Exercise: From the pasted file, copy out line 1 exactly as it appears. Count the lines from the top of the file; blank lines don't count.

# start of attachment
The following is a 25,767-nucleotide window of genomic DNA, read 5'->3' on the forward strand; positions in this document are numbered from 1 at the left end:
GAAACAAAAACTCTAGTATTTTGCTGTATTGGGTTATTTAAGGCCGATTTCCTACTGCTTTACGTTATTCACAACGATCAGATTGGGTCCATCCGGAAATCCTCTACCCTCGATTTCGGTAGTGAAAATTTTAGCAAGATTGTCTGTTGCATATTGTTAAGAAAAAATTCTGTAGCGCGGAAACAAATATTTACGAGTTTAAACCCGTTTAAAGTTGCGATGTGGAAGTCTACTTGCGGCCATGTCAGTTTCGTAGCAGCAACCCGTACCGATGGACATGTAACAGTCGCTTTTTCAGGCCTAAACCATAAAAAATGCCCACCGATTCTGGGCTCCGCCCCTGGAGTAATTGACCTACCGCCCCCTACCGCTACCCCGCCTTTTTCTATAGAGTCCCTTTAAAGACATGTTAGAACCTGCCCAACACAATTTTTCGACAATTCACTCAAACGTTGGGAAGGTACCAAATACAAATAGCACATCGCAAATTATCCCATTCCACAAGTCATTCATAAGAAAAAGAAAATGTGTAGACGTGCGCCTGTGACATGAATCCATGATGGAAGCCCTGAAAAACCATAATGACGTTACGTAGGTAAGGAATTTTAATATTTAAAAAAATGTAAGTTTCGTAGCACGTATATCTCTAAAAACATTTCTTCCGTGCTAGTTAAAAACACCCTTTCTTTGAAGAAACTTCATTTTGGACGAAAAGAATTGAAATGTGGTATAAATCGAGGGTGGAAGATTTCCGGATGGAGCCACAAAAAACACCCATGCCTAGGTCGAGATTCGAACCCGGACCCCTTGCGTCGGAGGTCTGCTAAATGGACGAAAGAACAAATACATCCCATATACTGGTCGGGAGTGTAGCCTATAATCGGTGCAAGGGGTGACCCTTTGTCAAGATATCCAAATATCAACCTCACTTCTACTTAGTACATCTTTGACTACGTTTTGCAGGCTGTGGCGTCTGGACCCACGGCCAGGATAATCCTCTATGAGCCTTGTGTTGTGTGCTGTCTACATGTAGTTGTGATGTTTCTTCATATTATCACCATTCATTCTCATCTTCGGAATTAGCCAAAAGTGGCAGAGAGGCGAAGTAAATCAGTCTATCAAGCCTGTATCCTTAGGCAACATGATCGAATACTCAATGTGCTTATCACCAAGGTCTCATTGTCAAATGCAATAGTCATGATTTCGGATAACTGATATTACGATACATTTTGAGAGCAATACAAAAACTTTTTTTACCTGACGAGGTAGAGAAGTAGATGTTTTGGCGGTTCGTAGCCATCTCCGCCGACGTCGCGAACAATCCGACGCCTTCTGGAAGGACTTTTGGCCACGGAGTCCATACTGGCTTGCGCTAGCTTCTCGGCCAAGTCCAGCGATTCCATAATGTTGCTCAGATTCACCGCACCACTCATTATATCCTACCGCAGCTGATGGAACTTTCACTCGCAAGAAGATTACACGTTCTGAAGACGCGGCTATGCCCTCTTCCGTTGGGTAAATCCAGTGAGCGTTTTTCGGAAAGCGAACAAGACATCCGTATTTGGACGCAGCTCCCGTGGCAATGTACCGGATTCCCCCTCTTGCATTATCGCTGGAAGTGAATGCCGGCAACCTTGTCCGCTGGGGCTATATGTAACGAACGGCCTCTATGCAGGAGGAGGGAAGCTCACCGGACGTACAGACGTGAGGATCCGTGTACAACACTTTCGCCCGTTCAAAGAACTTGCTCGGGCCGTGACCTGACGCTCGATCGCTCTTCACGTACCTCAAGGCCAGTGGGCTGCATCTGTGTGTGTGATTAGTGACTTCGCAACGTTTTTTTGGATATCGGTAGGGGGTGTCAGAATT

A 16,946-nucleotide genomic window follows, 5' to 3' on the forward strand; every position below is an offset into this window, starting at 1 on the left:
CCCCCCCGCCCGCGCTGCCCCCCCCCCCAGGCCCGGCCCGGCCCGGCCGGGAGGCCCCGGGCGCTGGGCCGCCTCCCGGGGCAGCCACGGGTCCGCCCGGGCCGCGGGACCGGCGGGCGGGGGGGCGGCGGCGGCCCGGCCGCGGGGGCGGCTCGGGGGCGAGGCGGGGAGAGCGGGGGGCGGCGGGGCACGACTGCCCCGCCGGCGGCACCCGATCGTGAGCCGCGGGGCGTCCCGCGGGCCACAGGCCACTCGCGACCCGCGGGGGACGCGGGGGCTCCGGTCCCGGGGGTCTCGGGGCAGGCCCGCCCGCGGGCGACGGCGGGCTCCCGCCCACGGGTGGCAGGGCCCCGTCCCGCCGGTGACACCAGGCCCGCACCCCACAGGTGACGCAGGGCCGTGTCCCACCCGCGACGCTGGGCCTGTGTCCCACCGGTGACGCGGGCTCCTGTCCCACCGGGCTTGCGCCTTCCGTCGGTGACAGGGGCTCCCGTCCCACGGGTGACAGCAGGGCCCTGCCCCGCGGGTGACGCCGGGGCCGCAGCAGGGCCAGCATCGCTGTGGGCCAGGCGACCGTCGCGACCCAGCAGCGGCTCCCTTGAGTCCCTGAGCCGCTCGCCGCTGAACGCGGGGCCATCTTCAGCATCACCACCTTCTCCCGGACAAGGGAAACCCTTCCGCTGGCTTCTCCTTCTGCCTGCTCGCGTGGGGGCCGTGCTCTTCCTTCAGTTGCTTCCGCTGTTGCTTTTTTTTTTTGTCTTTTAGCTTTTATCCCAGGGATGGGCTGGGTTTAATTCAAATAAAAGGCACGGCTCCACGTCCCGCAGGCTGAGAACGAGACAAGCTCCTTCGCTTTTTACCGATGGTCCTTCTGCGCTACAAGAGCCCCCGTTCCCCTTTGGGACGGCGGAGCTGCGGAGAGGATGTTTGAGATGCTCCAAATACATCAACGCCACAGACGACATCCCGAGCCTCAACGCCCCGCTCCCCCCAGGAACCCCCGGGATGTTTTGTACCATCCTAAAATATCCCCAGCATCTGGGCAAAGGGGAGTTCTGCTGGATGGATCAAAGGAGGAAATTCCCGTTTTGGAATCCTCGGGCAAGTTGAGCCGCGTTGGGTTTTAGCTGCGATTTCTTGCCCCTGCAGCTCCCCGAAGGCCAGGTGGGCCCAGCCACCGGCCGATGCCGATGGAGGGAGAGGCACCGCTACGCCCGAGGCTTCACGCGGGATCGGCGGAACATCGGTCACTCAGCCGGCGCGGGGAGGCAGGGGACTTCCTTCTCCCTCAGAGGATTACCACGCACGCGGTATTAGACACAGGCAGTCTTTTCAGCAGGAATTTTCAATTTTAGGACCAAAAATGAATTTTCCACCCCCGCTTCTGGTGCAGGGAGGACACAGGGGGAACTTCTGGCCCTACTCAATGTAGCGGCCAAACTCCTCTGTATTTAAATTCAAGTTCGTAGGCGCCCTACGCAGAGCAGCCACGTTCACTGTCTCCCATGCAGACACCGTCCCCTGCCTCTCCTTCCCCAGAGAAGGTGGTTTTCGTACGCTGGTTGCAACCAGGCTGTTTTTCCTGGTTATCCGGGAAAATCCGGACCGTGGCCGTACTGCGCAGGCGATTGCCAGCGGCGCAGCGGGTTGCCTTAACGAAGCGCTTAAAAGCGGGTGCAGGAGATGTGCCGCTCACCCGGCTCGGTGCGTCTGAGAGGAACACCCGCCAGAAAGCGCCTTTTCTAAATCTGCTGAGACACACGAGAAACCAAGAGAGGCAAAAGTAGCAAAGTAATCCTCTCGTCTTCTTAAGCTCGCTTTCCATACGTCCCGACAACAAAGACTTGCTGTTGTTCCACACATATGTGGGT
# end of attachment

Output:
The following is a 25,767-nucleotide window of genomic DNA, read 5'->3' on the forward strand; positions in this document are numbered from 1 at the left end: